Studies into the function and appearance of cells reveal the presence of great diversity, which is particularly striking among eukaryotic cells. Even very different types of eukaryotic cells, however, exhibit many common structures and functions. This mix of uniformity and diversity is also reflected in the organisation within cells.
This course looks in more detail at the interior of cells – their subcellular structure, including their ‘ultrastructural’ features (sometimes called ‘fine structure’), which are visible using electron microscopy. Knowledge of the subcellular components of cells and how these components are arranged is fundamental to your understanding of how cells perform their functions: that is, how cells ‘work’.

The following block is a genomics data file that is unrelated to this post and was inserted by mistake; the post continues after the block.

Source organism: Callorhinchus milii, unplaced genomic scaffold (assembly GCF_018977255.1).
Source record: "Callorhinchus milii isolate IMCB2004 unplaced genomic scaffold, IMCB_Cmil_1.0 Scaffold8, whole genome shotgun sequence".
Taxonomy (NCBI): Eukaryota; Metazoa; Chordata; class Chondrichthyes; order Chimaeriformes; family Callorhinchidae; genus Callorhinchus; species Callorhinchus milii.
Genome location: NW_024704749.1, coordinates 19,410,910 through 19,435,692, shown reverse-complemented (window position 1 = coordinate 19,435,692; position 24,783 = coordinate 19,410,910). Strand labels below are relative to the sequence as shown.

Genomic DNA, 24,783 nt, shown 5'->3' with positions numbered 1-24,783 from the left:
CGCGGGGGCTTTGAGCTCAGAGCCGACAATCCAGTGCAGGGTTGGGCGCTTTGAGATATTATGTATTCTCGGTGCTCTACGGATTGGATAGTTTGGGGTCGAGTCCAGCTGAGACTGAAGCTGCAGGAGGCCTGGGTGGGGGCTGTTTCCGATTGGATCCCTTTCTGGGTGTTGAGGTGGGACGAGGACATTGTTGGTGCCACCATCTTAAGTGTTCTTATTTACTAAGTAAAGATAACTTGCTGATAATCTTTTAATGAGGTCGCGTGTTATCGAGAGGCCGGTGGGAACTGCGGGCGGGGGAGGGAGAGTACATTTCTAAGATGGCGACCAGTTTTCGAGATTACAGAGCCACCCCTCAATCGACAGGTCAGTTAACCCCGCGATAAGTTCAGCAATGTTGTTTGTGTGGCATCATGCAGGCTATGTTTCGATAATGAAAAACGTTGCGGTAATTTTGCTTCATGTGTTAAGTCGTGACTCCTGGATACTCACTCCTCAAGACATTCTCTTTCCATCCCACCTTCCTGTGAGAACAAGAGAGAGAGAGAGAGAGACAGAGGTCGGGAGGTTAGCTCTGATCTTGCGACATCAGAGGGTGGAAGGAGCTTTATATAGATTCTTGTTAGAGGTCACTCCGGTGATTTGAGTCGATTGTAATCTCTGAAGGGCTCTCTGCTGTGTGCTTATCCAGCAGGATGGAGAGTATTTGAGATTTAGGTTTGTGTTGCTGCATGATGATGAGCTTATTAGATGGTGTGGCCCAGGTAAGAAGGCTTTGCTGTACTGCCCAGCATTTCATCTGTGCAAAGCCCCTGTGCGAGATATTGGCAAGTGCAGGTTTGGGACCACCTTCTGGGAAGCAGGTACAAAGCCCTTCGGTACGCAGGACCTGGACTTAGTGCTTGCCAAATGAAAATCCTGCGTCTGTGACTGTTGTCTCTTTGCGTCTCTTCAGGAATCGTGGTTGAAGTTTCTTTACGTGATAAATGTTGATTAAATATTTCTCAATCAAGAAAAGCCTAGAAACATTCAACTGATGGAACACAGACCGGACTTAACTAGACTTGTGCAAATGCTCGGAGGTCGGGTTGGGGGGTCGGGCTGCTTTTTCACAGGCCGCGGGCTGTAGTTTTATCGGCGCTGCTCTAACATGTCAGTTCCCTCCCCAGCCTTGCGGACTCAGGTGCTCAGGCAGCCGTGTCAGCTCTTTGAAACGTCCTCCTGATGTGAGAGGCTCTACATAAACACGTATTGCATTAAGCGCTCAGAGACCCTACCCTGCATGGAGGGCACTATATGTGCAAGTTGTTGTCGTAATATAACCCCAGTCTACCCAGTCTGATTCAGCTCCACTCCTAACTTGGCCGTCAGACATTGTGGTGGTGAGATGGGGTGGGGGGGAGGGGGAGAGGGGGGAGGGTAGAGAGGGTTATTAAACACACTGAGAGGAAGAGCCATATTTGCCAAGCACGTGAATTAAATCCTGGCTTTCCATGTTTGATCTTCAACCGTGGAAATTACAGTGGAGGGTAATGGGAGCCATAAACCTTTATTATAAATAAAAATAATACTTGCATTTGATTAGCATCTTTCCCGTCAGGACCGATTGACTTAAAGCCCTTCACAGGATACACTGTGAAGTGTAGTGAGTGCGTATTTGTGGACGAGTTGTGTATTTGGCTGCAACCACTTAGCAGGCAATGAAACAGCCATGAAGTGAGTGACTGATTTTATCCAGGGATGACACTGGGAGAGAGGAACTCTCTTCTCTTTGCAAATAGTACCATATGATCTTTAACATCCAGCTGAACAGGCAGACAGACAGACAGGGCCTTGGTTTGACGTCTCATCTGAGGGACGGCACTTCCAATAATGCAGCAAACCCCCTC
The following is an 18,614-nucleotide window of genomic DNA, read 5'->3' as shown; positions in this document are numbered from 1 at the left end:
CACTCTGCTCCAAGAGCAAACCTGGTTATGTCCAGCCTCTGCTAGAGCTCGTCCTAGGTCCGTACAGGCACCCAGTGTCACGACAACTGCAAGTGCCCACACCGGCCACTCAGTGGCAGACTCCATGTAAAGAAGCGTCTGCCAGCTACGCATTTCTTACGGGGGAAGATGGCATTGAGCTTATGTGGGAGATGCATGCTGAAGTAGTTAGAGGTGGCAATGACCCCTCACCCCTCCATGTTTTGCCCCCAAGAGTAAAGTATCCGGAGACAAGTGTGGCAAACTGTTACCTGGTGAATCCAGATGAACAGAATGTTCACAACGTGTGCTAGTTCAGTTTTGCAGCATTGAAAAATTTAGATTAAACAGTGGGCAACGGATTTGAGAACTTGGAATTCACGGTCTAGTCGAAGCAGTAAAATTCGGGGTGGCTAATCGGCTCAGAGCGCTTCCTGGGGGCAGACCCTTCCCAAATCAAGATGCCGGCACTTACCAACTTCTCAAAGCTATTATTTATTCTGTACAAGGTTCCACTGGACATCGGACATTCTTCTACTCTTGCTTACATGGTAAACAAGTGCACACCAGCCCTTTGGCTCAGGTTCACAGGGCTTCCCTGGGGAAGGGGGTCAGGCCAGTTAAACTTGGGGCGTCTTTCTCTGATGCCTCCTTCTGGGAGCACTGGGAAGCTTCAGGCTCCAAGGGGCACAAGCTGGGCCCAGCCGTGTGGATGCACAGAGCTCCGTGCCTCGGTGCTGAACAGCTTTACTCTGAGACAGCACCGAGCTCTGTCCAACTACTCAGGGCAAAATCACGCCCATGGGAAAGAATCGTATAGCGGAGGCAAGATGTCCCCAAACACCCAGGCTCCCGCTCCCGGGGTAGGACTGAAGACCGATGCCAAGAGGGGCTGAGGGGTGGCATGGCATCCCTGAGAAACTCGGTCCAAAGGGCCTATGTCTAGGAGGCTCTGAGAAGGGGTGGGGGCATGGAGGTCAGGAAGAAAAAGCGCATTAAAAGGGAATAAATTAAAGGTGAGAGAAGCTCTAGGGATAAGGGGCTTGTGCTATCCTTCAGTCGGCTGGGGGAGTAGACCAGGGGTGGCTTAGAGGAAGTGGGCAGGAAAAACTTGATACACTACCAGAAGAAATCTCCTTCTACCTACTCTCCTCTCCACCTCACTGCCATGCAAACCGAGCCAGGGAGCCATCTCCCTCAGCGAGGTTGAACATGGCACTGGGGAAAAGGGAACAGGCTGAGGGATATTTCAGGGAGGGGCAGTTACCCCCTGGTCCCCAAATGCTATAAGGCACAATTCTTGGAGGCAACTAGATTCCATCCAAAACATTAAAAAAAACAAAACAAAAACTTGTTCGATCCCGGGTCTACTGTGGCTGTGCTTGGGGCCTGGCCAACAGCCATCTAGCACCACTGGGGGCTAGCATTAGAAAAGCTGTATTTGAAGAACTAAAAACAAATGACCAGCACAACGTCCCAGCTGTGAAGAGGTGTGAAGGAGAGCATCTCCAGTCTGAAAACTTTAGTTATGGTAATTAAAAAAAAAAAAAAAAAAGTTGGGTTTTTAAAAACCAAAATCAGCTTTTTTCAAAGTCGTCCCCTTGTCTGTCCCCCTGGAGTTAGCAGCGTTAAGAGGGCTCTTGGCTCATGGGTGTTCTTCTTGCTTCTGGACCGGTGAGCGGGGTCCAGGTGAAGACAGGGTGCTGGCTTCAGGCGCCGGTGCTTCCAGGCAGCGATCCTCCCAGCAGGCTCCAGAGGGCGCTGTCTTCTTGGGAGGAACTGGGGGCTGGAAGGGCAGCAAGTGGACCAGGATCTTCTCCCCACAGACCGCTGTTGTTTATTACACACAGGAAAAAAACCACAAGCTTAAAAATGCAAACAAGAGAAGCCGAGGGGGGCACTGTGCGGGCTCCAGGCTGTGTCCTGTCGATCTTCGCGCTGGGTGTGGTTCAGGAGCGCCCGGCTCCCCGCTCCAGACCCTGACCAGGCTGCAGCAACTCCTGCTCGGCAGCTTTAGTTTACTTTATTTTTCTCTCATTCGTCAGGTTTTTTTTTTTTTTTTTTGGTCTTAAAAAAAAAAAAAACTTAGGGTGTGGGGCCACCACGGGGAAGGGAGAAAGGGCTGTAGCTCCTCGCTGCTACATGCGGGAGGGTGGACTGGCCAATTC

Schematic diagrams of typical animal and plant cells are shown in Figure 1a and b. You do not need to study this figure in detail now; it will be referred to again during the course of this course.
Before beginning your study of cell components, some of the main techniques used to study the interior organisation of cells are briefly outlined.